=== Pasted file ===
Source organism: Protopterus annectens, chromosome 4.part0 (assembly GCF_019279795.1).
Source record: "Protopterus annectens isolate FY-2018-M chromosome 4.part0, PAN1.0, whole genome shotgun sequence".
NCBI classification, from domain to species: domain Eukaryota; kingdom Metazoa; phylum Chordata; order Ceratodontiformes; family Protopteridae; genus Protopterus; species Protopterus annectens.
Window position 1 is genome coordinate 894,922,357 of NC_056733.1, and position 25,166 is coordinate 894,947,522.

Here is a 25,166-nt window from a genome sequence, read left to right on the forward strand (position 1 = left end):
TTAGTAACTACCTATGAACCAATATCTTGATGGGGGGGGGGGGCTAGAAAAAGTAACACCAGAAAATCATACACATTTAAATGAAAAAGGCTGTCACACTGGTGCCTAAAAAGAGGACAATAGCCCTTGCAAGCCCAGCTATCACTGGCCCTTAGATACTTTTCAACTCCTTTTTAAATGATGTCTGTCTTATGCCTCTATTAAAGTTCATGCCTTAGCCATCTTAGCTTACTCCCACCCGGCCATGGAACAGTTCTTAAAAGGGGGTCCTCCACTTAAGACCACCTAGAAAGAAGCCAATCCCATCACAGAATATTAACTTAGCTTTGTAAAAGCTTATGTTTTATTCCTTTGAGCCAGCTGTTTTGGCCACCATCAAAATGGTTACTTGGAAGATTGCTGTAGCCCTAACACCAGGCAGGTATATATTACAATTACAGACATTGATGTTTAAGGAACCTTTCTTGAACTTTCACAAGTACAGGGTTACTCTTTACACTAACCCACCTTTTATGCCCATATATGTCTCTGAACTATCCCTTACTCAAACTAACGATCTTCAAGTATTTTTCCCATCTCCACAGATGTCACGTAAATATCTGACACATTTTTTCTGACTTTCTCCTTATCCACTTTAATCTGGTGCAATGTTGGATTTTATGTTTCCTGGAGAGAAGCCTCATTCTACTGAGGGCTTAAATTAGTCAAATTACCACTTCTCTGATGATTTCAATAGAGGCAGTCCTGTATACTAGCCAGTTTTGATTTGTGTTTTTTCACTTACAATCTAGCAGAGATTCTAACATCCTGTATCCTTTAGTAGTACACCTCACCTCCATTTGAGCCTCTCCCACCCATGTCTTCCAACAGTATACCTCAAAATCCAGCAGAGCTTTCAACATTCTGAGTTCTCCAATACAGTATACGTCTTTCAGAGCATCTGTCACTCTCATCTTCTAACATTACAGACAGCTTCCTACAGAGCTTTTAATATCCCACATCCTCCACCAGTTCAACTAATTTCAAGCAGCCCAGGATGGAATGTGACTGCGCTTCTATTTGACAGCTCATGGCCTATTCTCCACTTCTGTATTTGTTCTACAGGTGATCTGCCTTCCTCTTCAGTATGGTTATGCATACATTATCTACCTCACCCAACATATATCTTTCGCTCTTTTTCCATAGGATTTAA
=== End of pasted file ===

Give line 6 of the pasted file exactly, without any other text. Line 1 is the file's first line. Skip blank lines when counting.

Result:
TTAGTAACTACCTATGAACCAATATCTTGATGGGGGGGGGGGGCTAGAAAAAGTAACACCAGAAAATCATACACATTTAAATGAAAAAGGCTGTCACACTGGTGCCTAAAAAGAGGACAATAGCCCTTGCAAGCCCAGCTATCACTGGCCCTTAGATACTTTTCAACTCCTTTTTAAATGATGTCTGTCTTATGCCTCTATTAAAGTTCATGCCTTAGCCATCTTAGCTTACTCCCACCCGGCCATGGAACAGTTCTTAAAAGGGGGTCCTCCACTTAAGACCACCTAGAAAGAAGCCAATCCCATCACAGAATATTAACTTAGCTTTGTAAAAGCTTATGTTTTATTCCTTTGAGCCAGCTGTTTTGGCCACCATCAAAATGGTTACTTGGAAGATTGCTGTAGCCCTAACACCAGGCAGGTATATATTACAATTACAGACATTGATGTTTAAGGAACCTTTCTTGAACTTTCACAAGTACAGGGTTACTCTTTACACTAACCCACCTTTTATGCCCATATATGTCTCTGAACTATCCCTTACTCAAACTAACGATCTTCAAGTATTTTTCCCATCTCCACAGATGTCACGTAAATATCTGACACATTTTTTCTGACTTTCTCCTTATCCACTTTAATCTGGTGCAATGTTGGATTTTATGTTTCCTGGAGAGAAGCCTCATTCTACTGAGGGCTTAAATTAGTCAAATTACCACTTCTCTGATGATTTCAATAGAGGCAGTCCTGTATACTAGCCAGTTTTGATTTGTGTTTTTTCACTTACAATCTAGCAGAGATTCTAACATCCTGTATCCTTTAGTAGTACACCTCACCTCCATTTGAGCCTCTCCCACCCATGTCTTCCAACAGTATACCTCAAAATCCAGCAGAGCTTTCAACATTCTGAGTTCTCCAATACAGTATACGTCTTTCAGAGCATCTGTCACTCTCATCTTCTAACATTACAGACAGCTTCCTACAGAGCTTTTAATATCCCACATCCTCCACCAGTTCAACTAATTTCAAGCAGCCCAGGATGGAATGTGACTGCGCTTCTATTTGACAGCTCATGGCCTATTCTCCACTTCTGTATTTGTTCTACAGGTGATCTGCCTTCCTCTTCAGTATGGTTATGCATACATTATCTACCTCACCCAACATATATCTTTCGCTCTTTTTCCATAGGATTTAA